i think i fkup

Discussion in 'Hardware' started by howardy2k, Jul 10, 2003.

  1. i was messing with the DRAM in BIOS on my system and setting it up to high/ultra and now my computer would not bootup. :(

    I cant get the computer to bootup again so i can get into bios to reset it.

    Is my computer a goner????????????? :confused:

    xp1800+
    iwill xp333 mb
    xp pro
     
  2. resetting the BIOS by removing the battery could help
     
  3. Hmm. I thought those chips used flash memory and didn't need a battery.

    Can you escape into BIOS setup during the start of the boot phase so you can reset your memory settings back? (I suppose that was the first thing you tried.)
     
  4. The BIOS does its own "boot" prior to any OS, so you can access the setup screen. On most, you hit the "del" key prior to the OS booting to access the setup screen. If you messed up the memory somehow, then you may have a problem.
     
  5. From Tom's Hardware website-
    http://www.tomshardware.com/motherboard/19970101/index.html

    " Some BIOSes hardly leave it up to you to tune up your system, others give you almost too many settings to choose from and some BIOSes adjust the memory timing very well after you only had to choose the DRAM speed. In general you can say that for optimal performance you should keep most of the values as low as possible. Should you choose them too low however you will either occur system crashes/hangs or your system wont boot at all. Even if this should happen there's nothing you'll have to fear though. Just load setup defaults after entering setup again and you can be sure your system will work just fine - just not too fast however. Also there's no long term damage to fear - readjust your settings and everything will be as it was before. "

    "I will not discuss the basics about the BIOS, because there already exists an excellent and extremely comprehensive summary, the BIOS Survival Guide, latest edition 5.1, which is a must read for everybody who isn't already quite experienced with the BIOS setup. If you want to, you can download the whole Guide as a Word document and read it relaxed offline. All the topics discussed in this Guide I wont even touch!."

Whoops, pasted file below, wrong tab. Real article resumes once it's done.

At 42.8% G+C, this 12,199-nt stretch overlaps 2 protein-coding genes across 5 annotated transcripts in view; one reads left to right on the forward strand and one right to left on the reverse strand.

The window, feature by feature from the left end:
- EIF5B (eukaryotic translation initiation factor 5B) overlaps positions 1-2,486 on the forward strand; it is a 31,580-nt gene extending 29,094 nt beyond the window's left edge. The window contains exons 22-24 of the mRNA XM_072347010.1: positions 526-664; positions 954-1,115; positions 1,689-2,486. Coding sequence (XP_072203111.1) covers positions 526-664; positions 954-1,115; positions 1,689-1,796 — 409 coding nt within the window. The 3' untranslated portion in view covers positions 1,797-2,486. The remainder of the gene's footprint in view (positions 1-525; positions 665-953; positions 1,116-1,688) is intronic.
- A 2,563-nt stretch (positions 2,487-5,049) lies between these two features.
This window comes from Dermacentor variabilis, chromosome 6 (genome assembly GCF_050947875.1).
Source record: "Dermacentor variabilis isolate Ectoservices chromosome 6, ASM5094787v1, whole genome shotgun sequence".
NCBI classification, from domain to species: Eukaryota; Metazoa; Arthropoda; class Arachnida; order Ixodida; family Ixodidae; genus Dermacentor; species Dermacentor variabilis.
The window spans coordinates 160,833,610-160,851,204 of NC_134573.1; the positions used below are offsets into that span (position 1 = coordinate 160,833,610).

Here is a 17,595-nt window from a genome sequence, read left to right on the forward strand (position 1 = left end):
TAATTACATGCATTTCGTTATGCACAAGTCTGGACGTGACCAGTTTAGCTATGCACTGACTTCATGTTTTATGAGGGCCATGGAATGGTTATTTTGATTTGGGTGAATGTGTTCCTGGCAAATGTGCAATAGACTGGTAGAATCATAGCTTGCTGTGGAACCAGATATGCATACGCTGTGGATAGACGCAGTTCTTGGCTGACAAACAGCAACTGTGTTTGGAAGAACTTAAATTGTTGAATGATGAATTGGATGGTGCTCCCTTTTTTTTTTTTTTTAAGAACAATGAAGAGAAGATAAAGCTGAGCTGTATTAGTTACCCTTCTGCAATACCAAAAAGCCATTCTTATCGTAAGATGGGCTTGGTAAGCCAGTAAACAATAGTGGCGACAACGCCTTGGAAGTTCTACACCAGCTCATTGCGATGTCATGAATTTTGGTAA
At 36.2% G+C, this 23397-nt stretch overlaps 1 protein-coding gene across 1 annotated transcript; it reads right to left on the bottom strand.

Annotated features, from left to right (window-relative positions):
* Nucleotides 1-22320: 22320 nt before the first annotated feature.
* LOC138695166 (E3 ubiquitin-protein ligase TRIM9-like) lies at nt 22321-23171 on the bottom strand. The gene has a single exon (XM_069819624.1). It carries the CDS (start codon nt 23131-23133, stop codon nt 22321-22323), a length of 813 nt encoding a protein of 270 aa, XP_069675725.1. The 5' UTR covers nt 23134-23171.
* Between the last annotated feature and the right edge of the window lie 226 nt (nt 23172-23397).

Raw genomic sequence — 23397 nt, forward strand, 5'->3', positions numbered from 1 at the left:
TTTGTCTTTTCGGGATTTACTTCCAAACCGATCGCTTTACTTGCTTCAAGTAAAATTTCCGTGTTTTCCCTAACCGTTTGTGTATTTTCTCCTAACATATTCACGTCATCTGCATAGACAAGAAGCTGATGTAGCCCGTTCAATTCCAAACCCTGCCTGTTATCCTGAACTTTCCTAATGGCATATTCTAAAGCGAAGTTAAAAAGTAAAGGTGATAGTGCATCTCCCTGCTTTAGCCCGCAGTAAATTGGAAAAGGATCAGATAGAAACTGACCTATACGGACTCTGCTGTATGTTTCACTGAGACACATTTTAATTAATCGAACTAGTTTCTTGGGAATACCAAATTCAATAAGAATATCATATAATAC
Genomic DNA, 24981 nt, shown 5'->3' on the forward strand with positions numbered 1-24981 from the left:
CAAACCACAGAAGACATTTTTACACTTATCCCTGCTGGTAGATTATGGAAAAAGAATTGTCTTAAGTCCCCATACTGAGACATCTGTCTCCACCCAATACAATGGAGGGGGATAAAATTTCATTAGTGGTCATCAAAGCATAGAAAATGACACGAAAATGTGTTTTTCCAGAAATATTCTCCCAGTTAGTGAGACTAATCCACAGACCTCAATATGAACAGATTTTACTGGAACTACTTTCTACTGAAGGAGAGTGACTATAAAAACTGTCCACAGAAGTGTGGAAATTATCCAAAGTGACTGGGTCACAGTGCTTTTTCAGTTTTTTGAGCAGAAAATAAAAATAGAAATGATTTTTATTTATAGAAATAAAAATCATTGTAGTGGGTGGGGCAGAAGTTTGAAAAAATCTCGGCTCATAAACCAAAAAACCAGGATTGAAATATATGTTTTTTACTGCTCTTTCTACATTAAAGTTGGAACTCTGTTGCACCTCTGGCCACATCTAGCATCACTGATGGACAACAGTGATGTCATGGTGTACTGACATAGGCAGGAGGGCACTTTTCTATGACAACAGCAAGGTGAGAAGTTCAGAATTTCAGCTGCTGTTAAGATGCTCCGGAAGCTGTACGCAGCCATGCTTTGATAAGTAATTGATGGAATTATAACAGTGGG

BIOS Survival guide-
    http://burks.bton.ac.uk/burks/pcinfo/hardware/bios_sg/bios_sg.htm
     

  6. If someone hear on Elite can't get you up and running, you might try this site. They fix me up when I screw everything up.
     
  7. nkhoi

    nkhoi Moderator

    I guess you won't see any of these hepful tips until you get your PC fix but I think hit F8 during the bootup will let you go to set up screen.
     
  8. I have tried delete, f1, f2, f3......all the buttons on the keyboard but to no avail. I can tell my harddrive is not running. I went out and got a new drive, but still nothing is happening.

    :(


    oh btw, heres an interesting site for those who lost their product key:

    http://blog.kevindonahue.com/archives/000671.php
     
  9. heres something interesting from:

    http://burks.bton.ac.uk/burks/pcinfo/hardware/bios_sg/bios_sg.htm

    "How do I clear the BIOS memory?
    Three alternatives are available depending of your type of motherboard:
    Enter BIOS Setup and change to settings to Power-On Defaults.
    Disconnect the battery.
    Insert appropriate jumper an wait until the BIOS memory is cleared (see mainboard documentation, the jumper is often located near the battery).
    Sometimes this is possible with DIP switches on the motherboard. Sometimes (if not), you will have to remove the battery. And sometimes (if no DIP's and no removable battery, and not willing to desolder the battery), you can short the battery with a resistor to lower the current available for the CMOS.
    This is only recommendable as a very last option. The NiCad cells often employed have a very low internal resistance, so the resistor will have to be of a very low value for the voltage to drop significantly. The corresponding current would be quite high, which is not very good for battery life. A better option would be to use a resistor to discharge the battery. Obviously, this only makes sense when you have a NiCad cell (which will be recharged every time you turn the computer on) as opposed to a lithium cell (which cannot be recharged). In the former case, a resistor of 39 Ohm will discharge the battery in under half an hour relatively safely.
    Another good way to discharge the NiCad is to put a 6 volt lantern lamp across it, and let it discharge completely. Not only does it provide an effective load, it also gives a visual indication of the charge state. It's a good way to prevent "ghost memory" that's so common to NiCads. Metal Nickel Hydride batteries are now being seen in some systems. They don't have this problem and they are more $$. "
     
  10. omcate

    omcate

    Hi,

    The following web page is about "How do I access my computer's setup (BIOS) ?".


    http://www.iomega.com/support/documents/2157.html

    Hope it helps.

    :p
     
    #10     Jul 11, 2003